Bryant Cranston and Aaron Paul, Breaking Bad
In Breaking Bad's fourth season, Walter White may finally accept what viewers have known for a while now: Walt is not a good man.
When viewers first met Walt (Bryan Cranston), running around the desert in tighty-whiteys after his first kill, his plight as a terminally-ill-chemistry-teacher-turned-crystal-meth-maker was still somewhat relatable. But after telling a mountain of lies, collecting boatloads of cash and committing a few more murders, Walt now seems about as black as his alter ego Heisenberg's porkpie hat.
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"He has accepted who he is and embraced who he is," Cranston tells TVGuide.com. "For the first three seasons, even though he was doing some dubious things, he was able to try to hide behind that cloak of 'I'm doing it for [my family],' Now he knows. He's been seduced."
So how do viewers root for Walt? After years of wrestling with that question himself, creator and executive producer Vince Gilligan says viewers have probably stopped rooting for his main character, and that's OK. "With every step Walt takes toward criminality and darkness, Walt becomes less likable. But also with every step he takes, he becomes more interesting," Gilligan tells TVGuide.com. "The more episodes we make, the more I realize that it's not just about being likable; it's about being interesting. It's about being dramatically gripping."
And the show's fourth-season premiere (Sunday, 10/9c, AMC), which is as intense and addictive as Walt's blue meth, has no problems on that front. The new season picks up right after last year's cliff-hanger: In order to prevent their boss Gus (Giancarlo Esposito) from killing them, Walt dispatched his partner Jesse (Aaron Paul) to murder Gus' backup chemist, Gale (David Costabile). Regardless of whether Jesse's aim was true, Walt and Jesse are almost certain to be living in fear this season.
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"The next question very clearly becomes: How does Gus react? Was Walt right in his estimation of Gus, or was he wrong?" Gilligan teases. "If Gus Fring gets his hand forced... he's not going to be very happy about that. So, what is he going to do in return? What's Walt and Jesse's life going to be like? They are living under a new sort of work environment and with a potential death sentence over them."
But don't expect Walt to just roll over. As hinted in the Season 4 trailer, in the game of kill or be killed, Walt will be on the offensive, again with gun in hand "Walt knows that his time is limited," Cranston says. "He knows that, given the opportunity, Gus will kill him and get rid of him. There's no, 'You've done well. Here's a watch; go into retirement.'"
Walt is far from the only victim of his moral decline. By being forced to pull the trigger at Gale's house, Jesse has suffered a loss of innocence, Gilligan says. The result is a Jesse who is not only using again, but one who turns his entire life into a nonstop high. "Jesse's much more raw this season," Paul says. "He's very distant, and he's turned to just utter chaos and destruction to keep his mind busy. When he's left alone in his own thoughts, that's when things can get kind of dangerous and scary for Jesse."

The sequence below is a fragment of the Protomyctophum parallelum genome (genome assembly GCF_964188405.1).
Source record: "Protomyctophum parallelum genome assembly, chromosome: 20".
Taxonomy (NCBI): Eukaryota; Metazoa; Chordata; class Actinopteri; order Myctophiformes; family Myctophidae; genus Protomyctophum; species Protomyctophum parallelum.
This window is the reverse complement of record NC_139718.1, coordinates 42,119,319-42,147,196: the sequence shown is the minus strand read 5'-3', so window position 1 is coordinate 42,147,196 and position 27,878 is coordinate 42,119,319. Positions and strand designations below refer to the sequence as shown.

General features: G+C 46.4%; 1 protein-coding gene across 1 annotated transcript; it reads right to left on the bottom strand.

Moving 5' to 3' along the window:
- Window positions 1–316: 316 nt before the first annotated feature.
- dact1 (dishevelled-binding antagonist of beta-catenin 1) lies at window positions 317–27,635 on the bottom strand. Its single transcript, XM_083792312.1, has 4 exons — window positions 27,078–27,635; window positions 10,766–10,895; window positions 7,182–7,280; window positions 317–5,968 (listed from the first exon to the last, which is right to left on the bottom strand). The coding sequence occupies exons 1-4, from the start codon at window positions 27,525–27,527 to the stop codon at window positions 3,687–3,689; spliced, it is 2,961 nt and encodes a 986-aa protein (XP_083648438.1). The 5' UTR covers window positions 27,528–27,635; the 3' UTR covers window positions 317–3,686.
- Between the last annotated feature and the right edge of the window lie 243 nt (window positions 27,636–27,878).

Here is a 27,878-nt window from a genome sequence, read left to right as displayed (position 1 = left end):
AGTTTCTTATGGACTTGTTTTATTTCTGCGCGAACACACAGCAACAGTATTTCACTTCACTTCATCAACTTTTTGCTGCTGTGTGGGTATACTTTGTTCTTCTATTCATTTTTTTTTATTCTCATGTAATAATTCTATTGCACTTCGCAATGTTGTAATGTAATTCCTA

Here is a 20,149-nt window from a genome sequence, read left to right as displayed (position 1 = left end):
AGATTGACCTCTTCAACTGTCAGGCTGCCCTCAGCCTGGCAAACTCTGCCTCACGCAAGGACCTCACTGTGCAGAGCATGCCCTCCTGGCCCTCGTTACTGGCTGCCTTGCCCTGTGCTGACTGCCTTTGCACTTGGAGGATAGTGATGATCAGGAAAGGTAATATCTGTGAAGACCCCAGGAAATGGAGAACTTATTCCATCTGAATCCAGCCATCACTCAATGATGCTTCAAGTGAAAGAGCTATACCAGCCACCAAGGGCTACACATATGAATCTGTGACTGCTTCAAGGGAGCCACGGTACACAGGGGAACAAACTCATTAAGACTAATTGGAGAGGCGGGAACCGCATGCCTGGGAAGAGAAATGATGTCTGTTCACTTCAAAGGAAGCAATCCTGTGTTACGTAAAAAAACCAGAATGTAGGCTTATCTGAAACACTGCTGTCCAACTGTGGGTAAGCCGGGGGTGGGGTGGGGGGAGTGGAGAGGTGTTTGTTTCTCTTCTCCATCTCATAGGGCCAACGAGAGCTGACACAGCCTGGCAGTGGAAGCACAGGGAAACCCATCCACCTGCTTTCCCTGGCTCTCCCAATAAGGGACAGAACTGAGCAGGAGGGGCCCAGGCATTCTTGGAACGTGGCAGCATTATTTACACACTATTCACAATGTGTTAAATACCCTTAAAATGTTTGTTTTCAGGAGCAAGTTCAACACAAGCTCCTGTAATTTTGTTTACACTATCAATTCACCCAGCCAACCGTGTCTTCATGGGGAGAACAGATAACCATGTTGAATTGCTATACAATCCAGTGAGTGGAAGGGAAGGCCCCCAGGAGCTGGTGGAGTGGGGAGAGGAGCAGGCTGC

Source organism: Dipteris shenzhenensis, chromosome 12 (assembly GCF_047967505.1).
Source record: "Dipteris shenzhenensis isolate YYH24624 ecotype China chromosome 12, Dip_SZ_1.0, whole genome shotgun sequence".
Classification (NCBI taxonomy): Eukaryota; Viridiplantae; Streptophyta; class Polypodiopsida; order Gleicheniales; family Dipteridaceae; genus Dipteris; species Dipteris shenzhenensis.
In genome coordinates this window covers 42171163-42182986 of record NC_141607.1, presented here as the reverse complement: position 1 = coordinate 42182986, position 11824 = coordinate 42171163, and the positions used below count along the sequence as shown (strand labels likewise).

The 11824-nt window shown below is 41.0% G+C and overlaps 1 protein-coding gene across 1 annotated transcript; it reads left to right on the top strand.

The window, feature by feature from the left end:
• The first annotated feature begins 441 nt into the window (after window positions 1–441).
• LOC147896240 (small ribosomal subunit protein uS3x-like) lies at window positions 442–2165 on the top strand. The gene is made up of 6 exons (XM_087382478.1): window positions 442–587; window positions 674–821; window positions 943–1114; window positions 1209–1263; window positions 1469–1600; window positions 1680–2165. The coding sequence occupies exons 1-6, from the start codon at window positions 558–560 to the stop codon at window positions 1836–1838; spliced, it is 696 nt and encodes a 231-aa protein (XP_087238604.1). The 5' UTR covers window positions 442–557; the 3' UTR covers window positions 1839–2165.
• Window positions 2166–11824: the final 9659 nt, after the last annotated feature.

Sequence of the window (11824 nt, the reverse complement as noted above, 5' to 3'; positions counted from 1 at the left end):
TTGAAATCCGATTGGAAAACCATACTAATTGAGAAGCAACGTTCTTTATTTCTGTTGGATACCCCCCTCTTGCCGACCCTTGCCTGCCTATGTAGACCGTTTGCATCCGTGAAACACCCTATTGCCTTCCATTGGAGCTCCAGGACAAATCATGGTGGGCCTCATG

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And things could also get scary for Walt. "When Walt came in, he turned Jesse's life completely upside-down," Paul says. "He's done horrible, horrible things to Jesse, and a lot of things Jesse doesn't even know about. So if any of those things are revealed, there's going to be some hell to pay for sure."
Unknowingly suffering as a result of Walt's bad decision-making is Hank (Dean Norris), Walt's DEA Agent brother-in-law. After surviving a shootout with two cartel assassins originally sent to kill Walt, a bedridden Hank's only way out of his depression is to once again resume his pursuit of the elusive Heisenberg, with the aid of some new evidence about Gus' operation. "Despite Hank's physical limitations, you'll be surprised where he's going with this," Cranston says. "Just as the physical noose of staying alive tightens [on Walt]; the legal noose tightens."
Perhaps the only person working with Walt is his wife Skyler (Anna Gunn). After learning Walt's secret last season, she seems even more intent on helping him launder money the smart way, by buying the car wash where Walt used to work part-time. "Skyler is nothing if not pragmatic," Gilligan says. "Of course, there's the old saying that the road to hell is paved with good intentions. You can be as pragmatic and smart as you can be and still be headed down the wrong path with your life."
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Gilligan still favors his original conceit for the show: He wants to turn Mr. Chips into Scarface. So where does Walt now stand? "There are some things ahead in Season 4, some twists and turns and some character evolutions or devolutions that I think are going to surprise people," Gilligan says. "I can definitely say that Walt is a lot closer to Scarface at the end of this upcoming season than he is at the beginning."
Does that mean Walt will somehow get out of this alive? "Walter White and Gustavo Fring are the Bobby Fischer and Boris Spassky of the meth world, if you will," Gilligan says with a laugh. "When two people play, there's got to be a winner and there's got to be a loser. I suppose you could retire amicably from the game with no winner and no loser. But this is Breaking Bad, so I wouldn't count on that."
Breaking Bad premieres Sunday at 10/9c on AMC. Watch our interview with Paul below: